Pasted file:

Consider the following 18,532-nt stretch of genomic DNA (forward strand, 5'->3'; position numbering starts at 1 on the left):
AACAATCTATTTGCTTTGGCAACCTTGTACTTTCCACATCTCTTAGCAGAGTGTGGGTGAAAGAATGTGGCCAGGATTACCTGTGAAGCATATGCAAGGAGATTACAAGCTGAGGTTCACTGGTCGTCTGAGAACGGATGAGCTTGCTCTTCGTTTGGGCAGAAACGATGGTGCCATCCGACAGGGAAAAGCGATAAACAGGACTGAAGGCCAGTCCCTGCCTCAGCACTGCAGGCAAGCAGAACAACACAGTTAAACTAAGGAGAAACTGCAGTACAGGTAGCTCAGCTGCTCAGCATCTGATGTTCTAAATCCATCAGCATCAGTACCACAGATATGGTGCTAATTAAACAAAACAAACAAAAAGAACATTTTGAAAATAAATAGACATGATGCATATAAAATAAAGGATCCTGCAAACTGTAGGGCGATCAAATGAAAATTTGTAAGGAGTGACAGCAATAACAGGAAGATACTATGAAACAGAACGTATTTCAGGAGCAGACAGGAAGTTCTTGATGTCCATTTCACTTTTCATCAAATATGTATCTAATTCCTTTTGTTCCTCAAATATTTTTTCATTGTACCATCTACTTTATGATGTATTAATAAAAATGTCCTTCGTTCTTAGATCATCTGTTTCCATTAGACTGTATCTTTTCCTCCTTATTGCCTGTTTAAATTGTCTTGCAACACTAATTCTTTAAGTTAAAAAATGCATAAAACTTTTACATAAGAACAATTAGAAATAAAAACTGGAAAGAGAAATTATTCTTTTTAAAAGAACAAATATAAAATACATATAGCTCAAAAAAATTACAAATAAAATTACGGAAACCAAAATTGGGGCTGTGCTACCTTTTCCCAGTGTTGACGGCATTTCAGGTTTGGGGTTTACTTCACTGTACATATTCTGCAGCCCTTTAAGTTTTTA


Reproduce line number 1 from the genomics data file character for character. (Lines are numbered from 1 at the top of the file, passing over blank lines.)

Consider the following 18,532-nt stretch of genomic DNA (forward strand, 5'->3'; position numbering starts at 1 on the left):